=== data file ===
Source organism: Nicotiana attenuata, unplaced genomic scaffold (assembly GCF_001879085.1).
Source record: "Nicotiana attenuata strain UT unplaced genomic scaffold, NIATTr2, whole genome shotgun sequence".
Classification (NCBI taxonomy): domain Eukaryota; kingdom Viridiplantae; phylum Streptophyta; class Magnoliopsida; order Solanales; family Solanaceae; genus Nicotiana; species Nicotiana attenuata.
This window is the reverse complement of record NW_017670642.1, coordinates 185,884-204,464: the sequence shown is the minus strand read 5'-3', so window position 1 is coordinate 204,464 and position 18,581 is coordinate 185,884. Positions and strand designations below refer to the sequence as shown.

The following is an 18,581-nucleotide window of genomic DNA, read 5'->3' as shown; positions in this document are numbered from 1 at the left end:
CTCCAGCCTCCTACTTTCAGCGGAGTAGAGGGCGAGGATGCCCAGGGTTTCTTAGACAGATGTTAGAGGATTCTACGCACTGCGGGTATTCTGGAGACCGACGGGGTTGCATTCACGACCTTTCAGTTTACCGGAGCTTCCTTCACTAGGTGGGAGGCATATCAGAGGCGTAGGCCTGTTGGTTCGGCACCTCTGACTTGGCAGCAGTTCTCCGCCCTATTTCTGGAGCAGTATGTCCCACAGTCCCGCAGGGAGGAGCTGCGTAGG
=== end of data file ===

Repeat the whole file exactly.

Source organism: Nicotiana attenuata, unplaced genomic scaffold (assembly GCF_001879085.1).
Source record: "Nicotiana attenuata strain UT unplaced genomic scaffold, NIATTr2, whole genome shotgun sequence".
Classification (NCBI taxonomy): domain Eukaryota; kingdom Viridiplantae; phylum Streptophyta; class Magnoliopsida; order Solanales; family Solanaceae; genus Nicotiana; species Nicotiana attenuata.
This window is the reverse complement of record NW_017670642.1, coordinates 185,884-204,464: the sequence shown is the minus strand read 5'-3', so window position 1 is coordinate 204,464 and position 18,581 is coordinate 185,884. Positions and strand designations below refer to the sequence as shown.

The following is an 18,581-nucleotide window of genomic DNA, read 5'->3' as shown; positions in this document are numbered from 1 at the left end:
CTCCAGCCTCCTACTTTCAGCGGAGTAGAGGGCGAGGATGCCCAGGGTTTCTTAGACAGATGTTAGAGGATTCTACGCACTGCGGGTATTCTGGAGACCGACGGGGTTGCATTCACGACCTTTCAGTTTACCGGAGCTTCCTTCACTAGGTGGGAGGCATATCAGAGGCGTAGGCCTGTTGGTTCGGCACCTCTGACTTGGCAGCAGTTCTCCGCCCTATTTCTGGAGCAGTATGTCCCACAGTCCCGCAGGGAGGAGCTGCGTAGG